The European Union are pretty furious about this threatening legal action on that. We'll wait to see how that plays out. But as you say, this is a very complex process and there are various negotiations going on at once all of which are intertwined.

And the other main negotiation is meant to be towards a Trade Agreement between the European Union and the U.K. which will effectively define the relationship next year and onwards. Those are limping on, those negotiations. But they could be thrown out by this previous issue that I just described.

So, and the moment we could be heading towards this hard Brexit where there is no deal between the U.K. and EU. But as you know, Natalie, the European Union is pretty famous for going up to the wire on these things and ultimately there tends to be a deal in the end. Let's hope that's the case this time.

ALLEN: One would hope so. All right, thank you so much, Max. Hopefully, you can turn to a different story at some time in the very near future. Thanks.

Just ahead here, we say good-bye to actress Diana Rigg who rose to stardom as a leather clad British spy and ended her career with a memorable farewell in "Game of Thrones."






RIGG: And now the rains weep o'er our holes.


ALLEN: Younger viewer you'll remember that lady right there, Dame Diana Rigg, as Lady Tyrell in the HBO hit series "Game of Thrones." But the English actress had a career that spanned decades. From the British spy series "The Avengers" to James Bond's only wife, did you know? Diana Rigg has passed away after a battle with cancer. CNN's Nina dos Santos looks back at her amazing career.


NINA DOS SANTOS, CNN CORRESPONDENT (voice-over): She was trained to perform Shakespeare, entering the show into but Diana Rigg chose TV to launch her career as Emma Peel, the secret agent in the 1960s British series "The Avengers." A move that catapulted her to fame entering the show into a cult classic.

The range of her talent spread worldwide in TV, films and on stage including a role 50 years later in another smash hit, "Game of Thrones." As a young actress, Rigg was part of that look of swinging 1960s London that captured the imagination of the rest of the world. Rigg didn't appear in the series until season 4 in 1965, but overnight she won over an international audience as the Avenger's girl.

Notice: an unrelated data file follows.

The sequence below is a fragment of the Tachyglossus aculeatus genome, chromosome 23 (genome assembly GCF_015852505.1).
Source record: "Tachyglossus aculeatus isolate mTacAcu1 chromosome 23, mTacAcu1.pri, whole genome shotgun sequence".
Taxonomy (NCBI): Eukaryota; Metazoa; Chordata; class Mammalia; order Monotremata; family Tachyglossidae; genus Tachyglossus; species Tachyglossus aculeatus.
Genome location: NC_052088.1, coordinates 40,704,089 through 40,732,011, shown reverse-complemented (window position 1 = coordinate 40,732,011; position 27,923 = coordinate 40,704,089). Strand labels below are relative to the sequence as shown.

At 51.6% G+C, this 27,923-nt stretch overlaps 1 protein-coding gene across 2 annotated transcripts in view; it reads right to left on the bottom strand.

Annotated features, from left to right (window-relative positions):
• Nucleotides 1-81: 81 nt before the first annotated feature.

DOS SANTOS: As one of the TV's first female super spies, Rigg blended sex appeal with cool intellect.

MACNEE: By the way, are you very busy now?

DIANA RIGG, ACTOR, THE AVENGERS TV SHOW: Not very. I just took an article for the science weeping.

DOS SANTOS: She helped popularized the cat suit, martial arts and performed her own stunts. Rigg's appeal helped to define a TV era at a time when Technicolor had not yet made its way onto you U.K. TV screens. In fact, the show was produced in color for the U.S. audience. She told the BBC years later that she wasn't prepared for the success of "The Avengers."

RIGG: I was very lucky and also very ignorant. Because I had absolutely no idea when I went into -- and got "The Avengers" what an impact it would have on my life.

DOS SANTOS: While rigg was considered a sex symbol, she never thought of herself as one. Having parity with her male costars was more important. She demanded a raise after learning that she was paid less than her costar and even the cameraman. After only two seasons she left "The Avengers" but her fame was intact and grew.


Next by making more history appearing in the James Bond film on her Majesty's Secret Service. Not as a Bond girl but as the only actress to play Bond's wife.


DOS SANTOS: Rigg never forgot her roots, always returning to the stage or appearing in British TV roles that shared the depth of her talent. And in the U.S., she hosted Mystery Theater for PBS. Also appearing on Broadway in the role of Medea, winning a Tony as the best actress. She received multiple awards and was honored by the Queen.

As Dame Diana Rigg, she won a new generation of fans, when she was cast in "Game of Thrones" as Lady Olenna Tyrell, known for her terrifying presence in the four seasons in which she appeared. After which her poisonous character was killed off by what else.

RIGG: Will there be pain?


RIGG: That's good.

DOS SANTOS: Rigg was tireless in her craft. A stage presence dominated for generations leaving her a legacy that's left her an icon and a national treasure.


ALLEN: Rigg's daughter says she died peacefully in her sleep surrounded by her family. Dame Diana Rigg was 82. My goodness. From "The Avengers", to James Bond, to "Game of Thrones." What a tremendous, tremendous career.

Thanks so much for watching this hour of CNN NEWSROOM. I'm Natalie Allen. I invite you to follow me on Instagram or Twitter. And to please join me tomorrow at the same time for CNN NEWSROOM. See you later.